Inactivity increases the risk of osteoporosis

Inactivity increases the risk of osteoporosis

Osteoporosis is the most common bone disease that occurs when the bones in the body become weak and brittle as a result of the reduced stiffness. Osteoporosis, which can be seen in all bones in the body, affects the spine, hip, and wrist mostly. It is mostly silent unless there is a fracture. Spinal, hip, and wrist fractures may occur due to increased bone fragility. Osteoporosis, which is generally seen over the age of 45, is a disease that increases the likelihood of fracture of the bone due to the decrease in calcium in the bone structure.

Inactivity increases the risk of osteoporosis

– What are the symptoms of osteoporosis?

The most common symptom of osteoporosis is a pain in the spine and back. The reason for these pains is explained as microfractures seen in weakened bone. There are a lot of microscopic fractures in the bones. These fractures are repaired with new bone tissue made by the body. However, this metabolic state slows down in osteoporosis. In this case, small fractures can grow and cause large fractures. Symptoms of osteoporosis include low back and back pain, shortening in height, and fractures that can lead to humpback.

– Why is osteoporosis more common in women?

According to the Osteoporosis Society of Turkey data; it can be seen over the age of 50 (one in three women and one in 5 men). Osteoporosis is more common in women with weak, thin, and delicate builds. Entering menopause in women is an important risk factor for osteoporosis. Bone loss before menopause is rare in women. Postmenopausal bone resorption and fractures can often be seen. The most important reason for this is the decrease in the female hormones of women entering the menopause period.

Why is osteoporosis less common in men?

It can be counted that men have shorter lives than women, have high bone mass ratios in men during skeletal development. The protective effect of “testosterone”, also known as male hormone, is not a condition such as menopause, which accelerates bone destruction.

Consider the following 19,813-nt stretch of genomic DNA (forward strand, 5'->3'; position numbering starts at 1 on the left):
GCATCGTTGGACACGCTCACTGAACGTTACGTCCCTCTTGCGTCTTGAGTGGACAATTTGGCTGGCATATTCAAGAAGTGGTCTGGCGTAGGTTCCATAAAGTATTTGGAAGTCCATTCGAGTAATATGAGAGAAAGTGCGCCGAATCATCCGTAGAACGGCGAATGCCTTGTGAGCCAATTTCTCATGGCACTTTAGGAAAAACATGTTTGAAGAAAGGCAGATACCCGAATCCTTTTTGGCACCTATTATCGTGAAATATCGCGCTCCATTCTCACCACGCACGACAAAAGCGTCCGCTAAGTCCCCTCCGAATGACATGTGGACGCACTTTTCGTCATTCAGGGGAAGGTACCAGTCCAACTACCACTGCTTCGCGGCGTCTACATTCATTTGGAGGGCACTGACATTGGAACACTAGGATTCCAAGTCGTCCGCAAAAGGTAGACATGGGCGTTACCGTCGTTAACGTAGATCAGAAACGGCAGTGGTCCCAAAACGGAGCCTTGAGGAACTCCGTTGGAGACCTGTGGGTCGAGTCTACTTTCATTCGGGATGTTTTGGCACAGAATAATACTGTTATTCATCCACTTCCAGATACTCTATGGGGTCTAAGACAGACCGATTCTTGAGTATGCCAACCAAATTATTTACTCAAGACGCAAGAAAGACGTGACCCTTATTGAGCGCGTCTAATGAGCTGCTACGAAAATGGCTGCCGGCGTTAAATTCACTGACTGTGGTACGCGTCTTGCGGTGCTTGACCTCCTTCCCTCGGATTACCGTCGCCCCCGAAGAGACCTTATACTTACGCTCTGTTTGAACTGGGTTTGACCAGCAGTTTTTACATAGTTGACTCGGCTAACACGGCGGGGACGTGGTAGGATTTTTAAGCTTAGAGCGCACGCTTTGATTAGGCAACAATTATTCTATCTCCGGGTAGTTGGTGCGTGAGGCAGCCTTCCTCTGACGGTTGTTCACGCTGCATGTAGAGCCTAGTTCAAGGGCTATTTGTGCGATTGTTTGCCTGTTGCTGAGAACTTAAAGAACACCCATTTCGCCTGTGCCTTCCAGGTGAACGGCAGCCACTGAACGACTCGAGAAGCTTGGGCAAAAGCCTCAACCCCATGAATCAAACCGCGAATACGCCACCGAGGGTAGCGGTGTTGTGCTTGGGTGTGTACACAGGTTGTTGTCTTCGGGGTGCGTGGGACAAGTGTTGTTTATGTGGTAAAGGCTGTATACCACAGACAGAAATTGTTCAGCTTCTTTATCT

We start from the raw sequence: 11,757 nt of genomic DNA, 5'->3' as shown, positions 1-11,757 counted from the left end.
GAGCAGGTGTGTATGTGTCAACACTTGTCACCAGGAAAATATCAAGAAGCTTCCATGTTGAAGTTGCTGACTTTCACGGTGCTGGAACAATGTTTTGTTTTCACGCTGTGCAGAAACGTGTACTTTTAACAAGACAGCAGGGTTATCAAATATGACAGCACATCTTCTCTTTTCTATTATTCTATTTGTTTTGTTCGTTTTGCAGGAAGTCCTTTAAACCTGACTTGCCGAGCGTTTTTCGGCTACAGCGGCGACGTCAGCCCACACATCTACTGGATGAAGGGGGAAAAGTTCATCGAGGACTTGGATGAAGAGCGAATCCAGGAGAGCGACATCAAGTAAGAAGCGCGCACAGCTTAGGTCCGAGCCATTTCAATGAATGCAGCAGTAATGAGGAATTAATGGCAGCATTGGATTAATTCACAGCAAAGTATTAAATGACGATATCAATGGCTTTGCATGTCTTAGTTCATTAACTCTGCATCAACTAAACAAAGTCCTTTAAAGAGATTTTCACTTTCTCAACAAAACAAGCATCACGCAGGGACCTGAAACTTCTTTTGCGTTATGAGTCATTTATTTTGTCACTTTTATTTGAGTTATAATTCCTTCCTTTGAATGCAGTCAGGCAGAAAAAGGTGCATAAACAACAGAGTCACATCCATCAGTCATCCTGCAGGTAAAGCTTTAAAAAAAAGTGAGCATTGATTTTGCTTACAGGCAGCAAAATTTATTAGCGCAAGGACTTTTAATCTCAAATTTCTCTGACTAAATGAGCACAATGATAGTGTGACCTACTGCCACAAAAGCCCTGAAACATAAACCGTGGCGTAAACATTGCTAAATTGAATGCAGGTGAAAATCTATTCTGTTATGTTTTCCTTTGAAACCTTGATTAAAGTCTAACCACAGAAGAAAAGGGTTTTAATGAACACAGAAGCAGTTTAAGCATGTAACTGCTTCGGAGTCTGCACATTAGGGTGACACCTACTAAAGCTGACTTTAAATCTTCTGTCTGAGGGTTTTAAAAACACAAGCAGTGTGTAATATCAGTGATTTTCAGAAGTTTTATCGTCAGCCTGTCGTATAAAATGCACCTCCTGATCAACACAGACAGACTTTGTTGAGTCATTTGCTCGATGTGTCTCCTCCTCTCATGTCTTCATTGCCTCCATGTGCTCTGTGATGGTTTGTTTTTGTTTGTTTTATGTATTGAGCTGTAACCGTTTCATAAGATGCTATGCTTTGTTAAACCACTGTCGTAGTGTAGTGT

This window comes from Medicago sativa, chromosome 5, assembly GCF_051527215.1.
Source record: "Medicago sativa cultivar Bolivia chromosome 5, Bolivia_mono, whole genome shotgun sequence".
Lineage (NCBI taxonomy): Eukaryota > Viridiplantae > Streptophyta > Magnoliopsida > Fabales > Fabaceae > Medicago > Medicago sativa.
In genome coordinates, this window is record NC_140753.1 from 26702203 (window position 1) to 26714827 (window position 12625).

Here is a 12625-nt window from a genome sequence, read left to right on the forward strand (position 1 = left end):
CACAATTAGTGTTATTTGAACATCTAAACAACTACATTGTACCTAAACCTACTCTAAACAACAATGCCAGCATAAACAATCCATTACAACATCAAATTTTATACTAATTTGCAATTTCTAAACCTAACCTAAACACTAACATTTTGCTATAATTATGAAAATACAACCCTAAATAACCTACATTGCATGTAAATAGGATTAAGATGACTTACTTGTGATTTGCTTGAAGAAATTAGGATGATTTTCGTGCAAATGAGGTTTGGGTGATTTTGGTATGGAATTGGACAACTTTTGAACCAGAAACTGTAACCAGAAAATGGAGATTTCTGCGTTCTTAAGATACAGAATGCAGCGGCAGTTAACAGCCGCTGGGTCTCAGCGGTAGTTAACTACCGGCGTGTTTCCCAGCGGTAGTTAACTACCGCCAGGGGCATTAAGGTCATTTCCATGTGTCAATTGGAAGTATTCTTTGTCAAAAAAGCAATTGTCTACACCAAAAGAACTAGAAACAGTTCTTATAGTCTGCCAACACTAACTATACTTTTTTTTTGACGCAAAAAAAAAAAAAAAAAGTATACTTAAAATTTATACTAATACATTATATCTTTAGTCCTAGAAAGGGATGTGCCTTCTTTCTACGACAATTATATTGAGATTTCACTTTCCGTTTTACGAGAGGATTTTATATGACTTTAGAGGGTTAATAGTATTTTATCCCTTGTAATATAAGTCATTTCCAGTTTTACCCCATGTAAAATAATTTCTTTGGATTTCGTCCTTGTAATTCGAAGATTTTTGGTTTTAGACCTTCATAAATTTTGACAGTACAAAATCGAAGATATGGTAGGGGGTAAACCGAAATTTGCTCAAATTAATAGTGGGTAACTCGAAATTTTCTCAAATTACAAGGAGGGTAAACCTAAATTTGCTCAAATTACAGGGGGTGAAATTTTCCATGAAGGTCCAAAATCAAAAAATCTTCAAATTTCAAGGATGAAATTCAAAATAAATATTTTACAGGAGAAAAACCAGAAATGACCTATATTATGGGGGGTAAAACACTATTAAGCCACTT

– What are the risk factors for osteoporosis?

Being at an advanced age, genetic predisposition, insufficient sunbathing, insufficient calcium, phosphorus and vitamin D intake, female sex, post-menopausal period, disorders of thyroid and sex hormones, adrenal gland diseases, continuous use of steroids, smoking – alcohol – coffee consumption, to lead a sedentary lifestyle.

Inactivity increases the risk of osteoporosis

– How is it diagnosed?

The diagnosis of osteoporosis is made according to the data obtained by the method called DEXA and whether there are any fractures.

– How is the treatment?

It is necessary to treat osteoporosis with medication and non-drug methods. If there are no fractures or symptoms in patients diagnosed with osteoporosis, preventive treatment should be started. The main principle in preventive treatment is to provide the patient with activity and exercise. Brisk walks can keep the bone from maintaining its current strength. Drug treatment is preferred according to the patient’s condition and may vary according to each patient. Preservative drugs can reduce and balance the destruction seen during osteoporosis. Such drugs are used in treatment in accordance with the age group of the patient. In patients with advanced osteoporosis, fractures of the spine begin, some additional measures should be taken to reduce pain associated with these fractures. Regular exercise programs, corset treatment, and filling the bone with organic materials are the issues that should be applied in treatment. You should be careful to have your checks regularly, considering that osteoporosis is a very common disease and that it can also occur and cause serious problems in the future.

– What are ways to prevent osteoporosis?

It is important to gain a nutritional habit rich in calcium and vitamin D, sports, sunbathing from a young age. Avoiding smoking and alcohol, early recognition of osteoporosis, providing timely treatment in patients with osteoporosis, and preventing fracture formation. It is necessary to ensure that patients with fractures survive with minimum harm, prevent complications, and increase the quality of life.

Inactivity increases the risk of osteoporosis